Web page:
clock menu more-arrow no yes

Filed under:

Is Wash-On Sunscreen The Answer For People Who Hate Sunscreen?

Obviously they are all wearing sunscreen.
Obviously they are all wearing sunscreen.
Alexander Tamargo/Getty Images

Racked is no longer publishing. Thank you to everyone who read our work over the years. The archives will remain available here; for new stories, head over to Vox.com, where our staff is covering consumer culture for The Goods by Vox. You can also see what we’re up to by signing up here.

Of all the skin care products out there, it's hard to think of one that's less fun than sunscreen. It's kind of like the condom of beauty: you know you need to use it, but it adds absolutely nothing pleasurable to the immediate moment. A lot of sunscreens can make you look chalky white or greasy, neither of which are great looks, and many of them smell weird to boot. But by not using one, you're potentially signing up for a future of skin cancer, dark spots, and wrinkles. Every single dermatologist I've ever spoken to lists it as the most important skin care step you can take everyday, no matter what your age.

So when I heard about Dr. Russo Sun Protective Day Cleanser SPF 30, I was curious. The concept sounds laughable at first. You use the product like you would use any facial cleanser, rinse it off, and a layer of sun protective chemicals somehow remains behind. The FDA, which has a notoriously cumbersome approval process for sunscreen products, didn't think it was quite so ludicrous, though. This product is the first of its kind to score the agency's approval.

The product contains the chemical sunscreen ingredients octocrylene, octinoxate, and avobenzone, as opposed to physical sunscreen ingredients like zinc or titanium dioxide. (For a quick refresher, chemical sunscreen ingredients have to be absorbed into the skin to work, where they then absorb the sun's rays; physical sunscreens work by deflecting and scattering the sun.)

dr. russon sunscreen Dr. Russo

After you wash your face with the cleanser, you rinse and pat dry, with no vigorous towel drying allowed. As you're washing your face, the active ingredients become encapsulated and sit on top of the skin. Dr. Luca Russo, the London based cosmetic and dermatologic surgeon who founded this product line, said in an email, "The wash-on technology creates a semi occlusive layer of sunscreen, allowing the penetration of active ingredients through the capsule." So those ingredients sit adhered to the skin in their microscopic magic capsule long enough for you to rinse and dry your face, then they penetrate through the capsule and, presumably, into your skin.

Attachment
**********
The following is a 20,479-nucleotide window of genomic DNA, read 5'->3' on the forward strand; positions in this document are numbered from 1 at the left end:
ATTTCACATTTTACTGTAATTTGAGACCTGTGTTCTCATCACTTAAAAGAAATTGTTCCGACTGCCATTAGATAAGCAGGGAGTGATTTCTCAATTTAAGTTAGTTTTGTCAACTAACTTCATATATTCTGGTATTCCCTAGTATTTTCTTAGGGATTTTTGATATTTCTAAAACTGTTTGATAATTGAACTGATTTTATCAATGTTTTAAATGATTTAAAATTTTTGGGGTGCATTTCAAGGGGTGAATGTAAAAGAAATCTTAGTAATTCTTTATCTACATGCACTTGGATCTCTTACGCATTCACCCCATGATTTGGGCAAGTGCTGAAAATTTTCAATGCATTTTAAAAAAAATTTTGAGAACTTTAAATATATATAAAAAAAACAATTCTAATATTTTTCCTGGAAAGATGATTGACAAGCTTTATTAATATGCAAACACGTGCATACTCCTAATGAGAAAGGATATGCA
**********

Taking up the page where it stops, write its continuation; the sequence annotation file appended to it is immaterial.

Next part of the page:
I sought out another opinion from someone with no financial stake in this sunscreen. "I was prepared to tell you there's no way this is a good idea," says Dr. Elizabeth Hale, a New York City based dermatologist. "Now I'm finding it kind of interesting. The encapsulation and binding to the skin makes sense."

I recently went on vacation to Australia, which I decided was an ideal sunny location for this product test. Because I'm exceptionally vain, I tested it on one hand first to make sure those tiny capsules did what they were supposed to do. (If I ended up with one bacon hand, there was no way it was going on my face.) I used La Roche-Posay Anthelios SPF 30 Cooling Water Lotion Sunscreen on one hand as a control and the Dr. Russo cleanser on the other. After four days of sunny sightseeing, both hands seemed equally pale, so I decided to trust it to my face next.

I used the cleanser, which smells mildly like sunscreen, in the shower and it felt like a cleansing milk — it's not a foamy cleanser. After rinsing, I patted my face dry as per the instructions. I was expecting to feel some sort of layer or coating on my face, but it truly feels like nothing, which is a very freeing sensation after years of sunscreen tyranny. You shouldn't use toners, scrubs, or other cleansers after you've used the wash-on sunsreen, but serum and moisturizers are fine. I applied my serum, but this is the part that gave me pause. Would the serum absorb through a layer of sunscreen?

"That is a concern I certainly have. We want all these great actives directly on your skin so they get absorbed," Dr. Hale says, noting that she'd love to see studies to this effect. According to Dr. Russo, "The absorption is reduced but still allows part of the serum to be absorbed." So this product might be better for someone who is a skin care minimalist and doesn't use a multi-step product regimen in the morning.

After another few days of sightseeing and no new color on my face, I was a believer. It really is a pretty elegant product, with some caveats. The serum issue could be a deal breaker if you are a product junkie and layer on potions in the morning. The other issue is that the product is only available on Space NK, where it is sold for the not insignificant price of $75. Use it on your entire body only if you are independently wealthy.

Finally, it should be noted that, like moisturizers that contain SPF, for example, this is not a totally foolproof sunscreen method. I used supplemental sunscreen on days I was out at the beach. Dr. Hale views it as an adjunct to whatever else you're using, like moisturizer or foundation containing SPF or even a more traditional sunscreen on top. "It would be wrong to just rely on that product alone. Look at it is an additive extra step," she says. "Most of the sun damage we get throughout our lives is not just being at the beach. It's from walking around and incidental sun exposure." Dr. Russo agrees, and his product line actually includes an SPF 30 moisturizer.

I'd love to see a larger sunscreen brand tackle this technology at a lower price point. Despite its downsides, not feeling it on the skin really makes it one of the most innovative sunscreens I've used in a long time.